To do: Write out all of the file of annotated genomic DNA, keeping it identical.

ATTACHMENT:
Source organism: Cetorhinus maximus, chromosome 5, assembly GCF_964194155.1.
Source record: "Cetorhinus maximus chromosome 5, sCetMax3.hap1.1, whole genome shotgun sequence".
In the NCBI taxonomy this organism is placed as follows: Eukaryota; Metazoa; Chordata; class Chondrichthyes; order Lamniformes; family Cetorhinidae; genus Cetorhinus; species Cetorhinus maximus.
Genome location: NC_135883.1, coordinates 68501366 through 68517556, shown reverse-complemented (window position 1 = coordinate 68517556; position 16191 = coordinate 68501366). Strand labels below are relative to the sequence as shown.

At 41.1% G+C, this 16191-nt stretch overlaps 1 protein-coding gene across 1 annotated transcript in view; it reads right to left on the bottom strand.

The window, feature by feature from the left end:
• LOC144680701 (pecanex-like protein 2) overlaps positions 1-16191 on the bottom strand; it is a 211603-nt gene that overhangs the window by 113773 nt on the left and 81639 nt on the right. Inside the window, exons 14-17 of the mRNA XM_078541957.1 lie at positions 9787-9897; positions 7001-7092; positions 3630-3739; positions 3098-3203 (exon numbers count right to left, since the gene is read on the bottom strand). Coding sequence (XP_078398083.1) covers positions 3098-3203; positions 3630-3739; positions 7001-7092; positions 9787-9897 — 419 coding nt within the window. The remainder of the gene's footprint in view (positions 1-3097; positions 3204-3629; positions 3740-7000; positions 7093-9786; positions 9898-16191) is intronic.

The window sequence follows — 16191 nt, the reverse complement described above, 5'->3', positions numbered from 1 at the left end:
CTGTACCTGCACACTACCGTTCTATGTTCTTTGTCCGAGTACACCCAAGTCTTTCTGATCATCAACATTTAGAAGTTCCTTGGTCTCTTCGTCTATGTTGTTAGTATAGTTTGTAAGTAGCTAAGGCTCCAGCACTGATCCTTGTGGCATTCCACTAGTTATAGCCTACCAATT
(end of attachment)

Source organism: Cetorhinus maximus, chromosome 5, assembly GCF_964194155.1.
Source record: "Cetorhinus maximus chromosome 5, sCetMax3.hap1.1, whole genome shotgun sequence".
In the NCBI taxonomy this organism is placed as follows: Eukaryota; Metazoa; Chordata; class Chondrichthyes; order Lamniformes; family Cetorhinidae; genus Cetorhinus; species Cetorhinus maximus.
Genome location: NC_135883.1, coordinates 68501366 through 68517556, shown reverse-complemented (window position 1 = coordinate 68517556; position 16191 = coordinate 68501366). Strand labels below are relative to the sequence as shown.

At 41.1% G+C, this 16191-nt stretch overlaps 1 protein-coding gene across 1 annotated transcript in view; it reads right to left on the bottom strand.

The window, feature by feature from the left end:
• LOC144680701 (pecanex-like protein 2) overlaps positions 1-16191 on the bottom strand; it is a 211603-nt gene that overhangs the window by 113773 nt on the left and 81639 nt on the right. Inside the window, exons 14-17 of the mRNA XM_078541957.1 lie at positions 9787-9897; positions 7001-7092; positions 3630-3739; positions 3098-3203 (exon numbers count right to left, since the gene is read on the bottom strand). Coding sequence (XP_078398083.1) covers positions 3098-3203; positions 3630-3739; positions 7001-7092; positions 9787-9897 — 419 coding nt within the window. The remainder of the gene's footprint in view (positions 1-3097; positions 3204-3629; positions 3740-7000; positions 7093-9786; positions 9898-16191) is intronic.

The window sequence follows — 16191 nt, the reverse complement described above, 5'->3', positions numbered from 1 at the left end:
CTGTACCTGCACACTACCGTTCTATGTTCTTTGTCCGAGTACACCCAAGTCTTTCTGATCATCAACATTTAGAAGTTCCTTGGTCTCTTCGTCTATGTTGTTAGTATAGTTTGTAAGTAGCTAAGGCTCCAGCACTGATCCTTGTGGCATTCCACTAGTTATAGCCTACCAATT